Tuesday, April 25, 2006

Hey guys, you might want to keep track of this stuff

Last week, two vials of anthrax spores went missing from a New Jersey laboratory, where they had been stored since the 2001 anthrax mailings that killed four in a Hamilton, New Jersey, post office. But health officials don't see this as reason to panic they admit to FOX News that the loss is most likely the result of a counting error. Oops.

Similarly, last September, a Newark lab lost track of three mice that were suffering from bubonic plague, the disease thought to be responsible for the Black Death. Plague epidemics usually start with rodent infestations, so losing a few infected mice isn't such a swell idea. But again, authorities say we shouldn't worry it's likely that the mice were either eaten by other animals in the lab without anyone noticing, or that the "loss" is really a paperwork error.

I don't know about you, but I think that potential sources of bioterrorism should be monitored pretty carefully. If facilities don't have the resources to ensure that paperwork is kept up-to-date and that valuable (and dangerous) property is counted properly, then my guess is that no one is taking the time to guarantee that these things don't get stolen, either.

Saturday, April 22, 2006

You got somethin' to say to me?

Yesterday, a friend of mine told me that my settings require you to join blogger.com in order to leave comments. Oops, sorry! I've just changed them so that anyone can comment. Now you have no excuse fire away!

Thursday, April 20, 2006

Is this the beer of tomorrow?

In 10 years, will we still go out for drinks after work, or will we just pop a designer pill? Check out my post today on Stochastic, the Seed blog. I've just started working at the magazine as an intern and am loving it. If you don't know Seed, check out their website!

And don't worry, dear readers I won't neglect you. I will post to this blog frequently too. I promise!

Tuesday, April 18, 2006

He's grown into a pain, all right

Got a half hour to waste? Check out the video "Science and Evolution," a ridiculous attempt at evolution-debunking starring Growing Pains' Kirk Cameron and New Zealand evangelist Ray Comfort.

The two go about disproving Darwin by grilling strangers about the details of evolutionary theory. Because the people stopped on the street can't rattle off all the answers, Cameron and Comfort conclude that evolution must, of course, be a lie.

What might be even more funny than the video itself is this article about it appearing in the religious magazine Across Pacific. The magazine quotes Comfort as saying that "The graphics on the cover of this DVD have been designed so that there is no indication that it is for evolution or intelligent design, so that readers can watch it with an open mind." An open mind, huh? Ray, the the only type of mind you want watching your video is the stupid and ignorant type.

Thanks to Scienceblogger Ed Brayton,whose post today on Dispatches from the Culture Wars introduced me to this video phenomenon.

Monday, April 17, 2006

Whom can we count on?

We have all probably wondered what WE would do if a flu pandemic hit hot-foot it to a deserted island? Pop whatever anti-viral pills we could scrounge from our medicine cabinets and local drug stores?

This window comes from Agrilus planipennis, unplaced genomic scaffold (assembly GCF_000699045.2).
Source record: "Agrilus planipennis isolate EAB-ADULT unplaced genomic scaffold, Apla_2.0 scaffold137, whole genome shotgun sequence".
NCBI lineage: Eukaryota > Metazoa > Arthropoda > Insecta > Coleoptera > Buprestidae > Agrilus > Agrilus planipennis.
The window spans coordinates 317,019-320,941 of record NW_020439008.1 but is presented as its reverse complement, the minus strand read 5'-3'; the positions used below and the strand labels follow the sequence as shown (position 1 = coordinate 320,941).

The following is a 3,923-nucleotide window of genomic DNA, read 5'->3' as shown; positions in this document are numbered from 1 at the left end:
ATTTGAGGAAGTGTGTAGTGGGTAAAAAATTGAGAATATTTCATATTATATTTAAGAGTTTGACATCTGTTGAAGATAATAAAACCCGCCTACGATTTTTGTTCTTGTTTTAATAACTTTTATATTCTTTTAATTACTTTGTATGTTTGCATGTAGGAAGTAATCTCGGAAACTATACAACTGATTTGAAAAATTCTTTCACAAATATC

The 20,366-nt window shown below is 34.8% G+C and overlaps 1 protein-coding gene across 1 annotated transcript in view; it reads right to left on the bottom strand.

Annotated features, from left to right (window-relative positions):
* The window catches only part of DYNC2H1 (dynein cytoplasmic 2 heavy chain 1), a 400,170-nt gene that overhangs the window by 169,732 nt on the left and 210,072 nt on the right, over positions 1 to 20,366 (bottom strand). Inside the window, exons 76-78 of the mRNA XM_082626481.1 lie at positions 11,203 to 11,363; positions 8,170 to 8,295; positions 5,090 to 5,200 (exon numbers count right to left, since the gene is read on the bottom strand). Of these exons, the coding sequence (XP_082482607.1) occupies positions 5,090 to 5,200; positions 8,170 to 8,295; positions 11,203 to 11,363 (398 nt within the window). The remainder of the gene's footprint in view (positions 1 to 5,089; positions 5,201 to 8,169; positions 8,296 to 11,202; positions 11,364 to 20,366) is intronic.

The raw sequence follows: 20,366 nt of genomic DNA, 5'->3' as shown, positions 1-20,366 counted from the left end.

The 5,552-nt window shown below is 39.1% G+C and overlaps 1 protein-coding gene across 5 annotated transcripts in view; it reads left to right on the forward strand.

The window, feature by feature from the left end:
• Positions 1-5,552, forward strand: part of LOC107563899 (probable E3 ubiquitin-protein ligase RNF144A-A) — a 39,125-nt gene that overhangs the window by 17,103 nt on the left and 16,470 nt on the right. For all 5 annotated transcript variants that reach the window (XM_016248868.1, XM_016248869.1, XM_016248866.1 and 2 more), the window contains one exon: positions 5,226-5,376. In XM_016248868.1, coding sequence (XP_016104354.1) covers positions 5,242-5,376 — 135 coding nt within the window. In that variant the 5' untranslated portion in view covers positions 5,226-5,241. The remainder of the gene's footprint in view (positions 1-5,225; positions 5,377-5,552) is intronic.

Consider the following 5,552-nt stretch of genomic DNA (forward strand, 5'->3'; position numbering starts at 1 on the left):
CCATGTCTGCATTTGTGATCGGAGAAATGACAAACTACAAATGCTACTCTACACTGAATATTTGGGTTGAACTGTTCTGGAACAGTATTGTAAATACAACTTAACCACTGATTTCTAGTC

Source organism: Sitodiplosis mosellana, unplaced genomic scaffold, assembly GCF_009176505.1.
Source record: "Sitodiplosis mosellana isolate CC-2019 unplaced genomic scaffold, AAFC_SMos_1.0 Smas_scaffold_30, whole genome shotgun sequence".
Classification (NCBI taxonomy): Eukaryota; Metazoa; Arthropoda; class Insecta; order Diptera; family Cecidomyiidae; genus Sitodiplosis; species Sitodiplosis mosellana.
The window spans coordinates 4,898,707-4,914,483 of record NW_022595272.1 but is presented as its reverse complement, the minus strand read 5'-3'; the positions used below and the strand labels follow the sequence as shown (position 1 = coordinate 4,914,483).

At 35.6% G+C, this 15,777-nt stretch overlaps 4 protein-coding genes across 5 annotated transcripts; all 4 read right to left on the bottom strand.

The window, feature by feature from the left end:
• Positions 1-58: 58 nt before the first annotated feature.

Researchers recently asked health care professionals the people we need most at such a time what they would do during a pandemic. Apparently, over 40 percent of them said they would not show up to help out at all, according to a study released today by scientists at Johns Hopkins University in Maryland and Ben-Gurion University in Israel.

"The public health workforce will play a critical role in managing an influenza pandemic, but the workforce is not yet prepared for this crisis. We need more training for public health workers, particularly for those in technical and support roles, so they clearly understand the importance of their work in the event of a pandemic," said Johns Hopkins researcher Daniel J. Barnett in a prepared statement.

Until then, be ready to take care of yourself, I guess.

Sunday, April 16, 2006

Carnival of the Godless

I'm very excited to learn that my post on Intelligent Design, "Nope, Not Science!," has been featured on the 38th Carnival of the Godless — ironically, on Easter Sunday. Check out this week's Carnival picks here.

Saturday, April 15, 2006

Star light, Star bright

Wow. The red star in the center of this beautiful image is the erupting supergiant V838 Monocerotis, surrounded by circumstellar dust. It's located about 20,000 light-years away from earth in the direction of the constellation Monoceros (the unicorn), on the outer edge of the Milky Way. During its outburst, the star became more than 600,000 times brighter than our sun.

Wednesday, April 12, 2006

The fries come from afar, and the orders do, too

Just when you thought the fast food industry couldn't get any more impersonal: the person taking your drive-thru order may, in fact, be sitting in an office hundreds of miles away. (Not to imply that you, dear readers, are avid fast-food consumers. I daresay most of you aren't.)

Indeed, for the past 18 months, McDonald's has been experimenting with long distance order processing, according to this
piece in the New York Times. Specially-trained employees at call centers around the country take and process orders from drive-thru customers and then immediately e-mail them to the franchises, who put together the meals and hand them to their oblivious customers. This system is designed to save a few seconds on each order and make more $, of course, for Micky D's.